Joints in sewers

Sewer joints can be of the following types:

1. Bell and spigot joint:

For stoneware pipes, each connection must be caulked with tarred gasket that is one length for each joint and long enough to completely round the pipe’s spigot end. The seal

shall then be partially dried, filled with a 1:2 cement sand mortar, and a fillet shall be applied made a 45° angle with the pipe’s barrel around the seam using a trowel per IS 4217. For jointing, rubber gasket can also be employed.

2. Collar joints

The plain ends of the following pipe lengths are kept close to one another for this type of junction, and a collar with a slightly larger diameter is positioned all around it. Then, a 1:1 amount of cement mortar is added to the annular space between the collar and the pipe ends. Larger diameter concrete pipes are used with these joints.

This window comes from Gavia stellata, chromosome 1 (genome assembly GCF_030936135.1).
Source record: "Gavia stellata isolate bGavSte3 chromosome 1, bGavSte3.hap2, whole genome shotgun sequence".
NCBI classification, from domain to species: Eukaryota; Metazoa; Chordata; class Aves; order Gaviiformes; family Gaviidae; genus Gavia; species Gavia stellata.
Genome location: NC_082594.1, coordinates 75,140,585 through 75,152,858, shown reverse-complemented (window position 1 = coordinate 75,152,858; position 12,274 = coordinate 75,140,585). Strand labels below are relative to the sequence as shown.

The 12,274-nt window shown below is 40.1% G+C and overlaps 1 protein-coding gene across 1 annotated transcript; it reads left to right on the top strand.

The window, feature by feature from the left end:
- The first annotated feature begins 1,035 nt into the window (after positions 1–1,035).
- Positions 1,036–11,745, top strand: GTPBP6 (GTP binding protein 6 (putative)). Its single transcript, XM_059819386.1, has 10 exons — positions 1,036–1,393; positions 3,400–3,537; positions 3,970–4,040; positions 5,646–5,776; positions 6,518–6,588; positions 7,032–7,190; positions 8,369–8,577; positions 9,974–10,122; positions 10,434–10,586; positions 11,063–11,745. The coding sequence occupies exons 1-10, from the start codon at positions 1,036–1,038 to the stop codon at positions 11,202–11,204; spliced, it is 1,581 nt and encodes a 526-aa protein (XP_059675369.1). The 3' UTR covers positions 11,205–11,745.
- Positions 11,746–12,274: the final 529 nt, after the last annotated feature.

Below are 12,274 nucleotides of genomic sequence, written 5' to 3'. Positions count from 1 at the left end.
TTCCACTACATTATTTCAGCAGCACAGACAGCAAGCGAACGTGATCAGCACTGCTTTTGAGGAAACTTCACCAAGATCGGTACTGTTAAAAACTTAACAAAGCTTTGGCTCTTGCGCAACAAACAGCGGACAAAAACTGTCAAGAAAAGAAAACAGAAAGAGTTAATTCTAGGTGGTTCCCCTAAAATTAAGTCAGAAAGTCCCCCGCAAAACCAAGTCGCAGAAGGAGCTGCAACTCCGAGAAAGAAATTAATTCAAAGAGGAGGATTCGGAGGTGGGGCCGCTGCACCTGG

3. Simplex joint.

Similar to collar joints, simplex joints, also known as ring tie coupling, are used for asbestos cement pipes. The joint is made up of two rubber rings that are compressed between the interior of the sleeve and the interior of the pipes, as well as a pip sleeve or coupling made of asbestos cement. Such a joint is very adaptable.

4. Flexible or bituminous joint.

The collar joint using cement mortars is relatively rigid. Such joints crack. These joints are made flexible by using bitumen or bituminous compounds instead of cement mortar.

5. Joints in machines.

To hold the two ends of these joints together, mechanical devices such flanged rings, bolts, screwed ends, etc. are used. Cast iron, steel, and other metallic sewers are utilised with them.

6. Open joint

Unclosed joints Open joints are used if there is no objection to infiltration. Without adding any filler to the annular area, the bell and spigot ends are simply joined. To preserve alignment, a gasket can be placed. To stop soil from entering the sewer, the joint is simply coated with tar paper.

Shubhajna Rai
Shubhajna Rai

A Civil Engineering Graduate interested to share valuable information with the aspirants.

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